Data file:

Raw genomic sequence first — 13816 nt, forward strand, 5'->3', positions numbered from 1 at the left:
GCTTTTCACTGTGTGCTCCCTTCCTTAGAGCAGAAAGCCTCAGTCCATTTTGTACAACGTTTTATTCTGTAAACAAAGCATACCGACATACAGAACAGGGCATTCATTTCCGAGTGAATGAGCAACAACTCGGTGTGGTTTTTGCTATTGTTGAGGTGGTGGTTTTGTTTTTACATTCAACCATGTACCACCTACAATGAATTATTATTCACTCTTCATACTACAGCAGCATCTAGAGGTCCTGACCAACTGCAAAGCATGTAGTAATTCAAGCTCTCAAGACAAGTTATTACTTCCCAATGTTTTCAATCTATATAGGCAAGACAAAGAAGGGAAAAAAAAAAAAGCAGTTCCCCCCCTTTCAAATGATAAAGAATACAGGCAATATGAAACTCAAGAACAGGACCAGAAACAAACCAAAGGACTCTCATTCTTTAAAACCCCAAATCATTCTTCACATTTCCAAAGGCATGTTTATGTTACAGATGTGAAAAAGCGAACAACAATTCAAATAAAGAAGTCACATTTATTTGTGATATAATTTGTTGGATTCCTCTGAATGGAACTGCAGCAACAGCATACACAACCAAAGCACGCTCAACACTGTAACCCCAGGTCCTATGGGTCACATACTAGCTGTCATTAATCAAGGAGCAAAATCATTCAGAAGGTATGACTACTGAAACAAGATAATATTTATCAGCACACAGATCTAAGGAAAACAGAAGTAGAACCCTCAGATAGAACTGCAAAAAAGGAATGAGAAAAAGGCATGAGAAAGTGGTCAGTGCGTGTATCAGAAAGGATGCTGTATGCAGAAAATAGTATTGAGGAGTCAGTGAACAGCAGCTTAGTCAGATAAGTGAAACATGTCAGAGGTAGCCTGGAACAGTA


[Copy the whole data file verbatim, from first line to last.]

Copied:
Raw genomic sequence first — 13816 nt, forward strand, 5'->3', positions numbered from 1 at the left:
GCTTTTCACTGTGTGCTCCCTTCCTTAGAGCAGAAAGCCTCAGTCCATTTTGTACAACGTTTTATTCTGTAAACAAAGCATACCGACATACAGAACAGGGCATTCATTTCCGAGTGAATGAGCAACAACTCGGTGTGGTTTTTGCTATTGTTGAGGTGGTGGTTTTGTTTTTACATTCAACCATGTACCACCTACAATGAATTATTATTCACTCTTCATACTACAGCAGCATCTAGAGGTCCTGACCAACTGCAAAGCATGTAGTAATTCAAGCTCTCAAGACAAGTTATTACTTCCCAATGTTTTCAATCTATATAGGCAAGACAAAGAAGGGAAAAAAAAAAAAGCAGTTCCCCCCCTTTCAAATGATAAAGAATACAGGCAATATGAAACTCAAGAACAGGACCAGAAACAAACCAAAGGACTCTCATTCTTTAAAACCCCAAATCATTCTTCACATTTCCAAAGGCATGTTTATGTTACAGATGTGAAAAAGCGAACAACAATTCAAATAAAGAAGTCACATTTATTTGTGATATAATTTGTTGGATTCCTCTGAATGGAACTGCAGCAACAGCATACACAACCAAAGCACGCTCAACACTGTAACCCCAGGTCCTATGGGTCACATACTAGCTGTCATTAATCAAGGAGCAAAATCATTCAGAAGGTATGACTACTGAAACAAGATAATATTTATCAGCACACAGATCTAAGGAAAACAGAAGTAGAACCCTCAGATAGAACTGCAAAAAAGGAATGAGAAAAAGGCATGAGAAAGTGGTCAGTGCGTGTATCAGAAAGGATGCTGTATGCAGAAAATAGTATTGAGGAGTCAGTGAACAGCAGCTTAGTCAGATAAGTGAAACATGTCAGAGGTAGCCTGGAACAGTA